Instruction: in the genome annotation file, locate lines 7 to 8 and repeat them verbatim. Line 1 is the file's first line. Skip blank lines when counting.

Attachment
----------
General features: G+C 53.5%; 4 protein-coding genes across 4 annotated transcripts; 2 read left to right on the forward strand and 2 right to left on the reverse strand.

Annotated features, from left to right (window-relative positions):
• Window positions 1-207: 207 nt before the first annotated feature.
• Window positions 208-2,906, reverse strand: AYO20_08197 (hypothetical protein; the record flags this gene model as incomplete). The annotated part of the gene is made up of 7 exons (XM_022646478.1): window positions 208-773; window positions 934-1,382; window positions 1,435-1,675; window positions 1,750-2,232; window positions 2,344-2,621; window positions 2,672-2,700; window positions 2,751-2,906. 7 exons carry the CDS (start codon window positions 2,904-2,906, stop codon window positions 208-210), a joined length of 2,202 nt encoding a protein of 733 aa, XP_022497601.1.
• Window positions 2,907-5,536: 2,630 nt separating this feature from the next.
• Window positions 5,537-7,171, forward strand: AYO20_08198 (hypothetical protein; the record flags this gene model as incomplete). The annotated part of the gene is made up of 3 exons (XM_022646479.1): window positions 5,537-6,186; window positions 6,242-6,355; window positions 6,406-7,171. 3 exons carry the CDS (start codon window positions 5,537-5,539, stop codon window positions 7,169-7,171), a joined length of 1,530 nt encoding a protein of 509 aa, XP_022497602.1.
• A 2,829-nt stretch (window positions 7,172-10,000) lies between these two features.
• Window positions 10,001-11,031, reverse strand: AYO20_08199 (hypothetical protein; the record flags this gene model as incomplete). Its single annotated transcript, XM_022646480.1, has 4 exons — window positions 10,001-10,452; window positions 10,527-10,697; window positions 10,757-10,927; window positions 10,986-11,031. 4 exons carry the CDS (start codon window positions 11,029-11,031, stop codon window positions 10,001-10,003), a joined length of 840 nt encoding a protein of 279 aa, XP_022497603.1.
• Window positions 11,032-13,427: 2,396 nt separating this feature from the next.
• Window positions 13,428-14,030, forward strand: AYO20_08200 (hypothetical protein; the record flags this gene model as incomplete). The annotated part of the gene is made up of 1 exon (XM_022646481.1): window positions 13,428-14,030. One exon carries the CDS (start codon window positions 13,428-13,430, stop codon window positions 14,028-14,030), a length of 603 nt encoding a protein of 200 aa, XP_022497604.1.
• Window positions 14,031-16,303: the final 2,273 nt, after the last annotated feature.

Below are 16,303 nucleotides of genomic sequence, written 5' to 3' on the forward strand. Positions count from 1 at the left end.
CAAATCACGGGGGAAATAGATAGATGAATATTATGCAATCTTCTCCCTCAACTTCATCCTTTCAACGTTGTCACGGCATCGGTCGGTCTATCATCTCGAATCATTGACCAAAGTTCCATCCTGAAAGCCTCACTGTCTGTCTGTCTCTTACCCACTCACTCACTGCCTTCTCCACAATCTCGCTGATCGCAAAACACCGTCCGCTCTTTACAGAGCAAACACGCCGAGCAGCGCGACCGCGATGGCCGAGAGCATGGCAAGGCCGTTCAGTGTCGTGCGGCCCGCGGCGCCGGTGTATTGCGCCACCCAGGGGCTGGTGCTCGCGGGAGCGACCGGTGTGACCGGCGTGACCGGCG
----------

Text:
• A 2,829-nt stretch (window positions 7,172-10,000) lies between these two features.
• Window positions 10,001-11,031, reverse strand: AYO20_08199 (hypothetical protein; the record flags this gene model as incomplete). Its single annotated transcript, XM_022646480.1, has 4 exons — window positions 10,001-10,452; window positions 10,527-10,697; window positions 10,757-10,927; window positions 10,986-11,031. 4 exons carry the CDS (start codon window positions 11,029-11,031, stop codon window positions 10,001-10,003), a joined length of 840 nt encoding a protein of 279 aa, XP_022497603.1.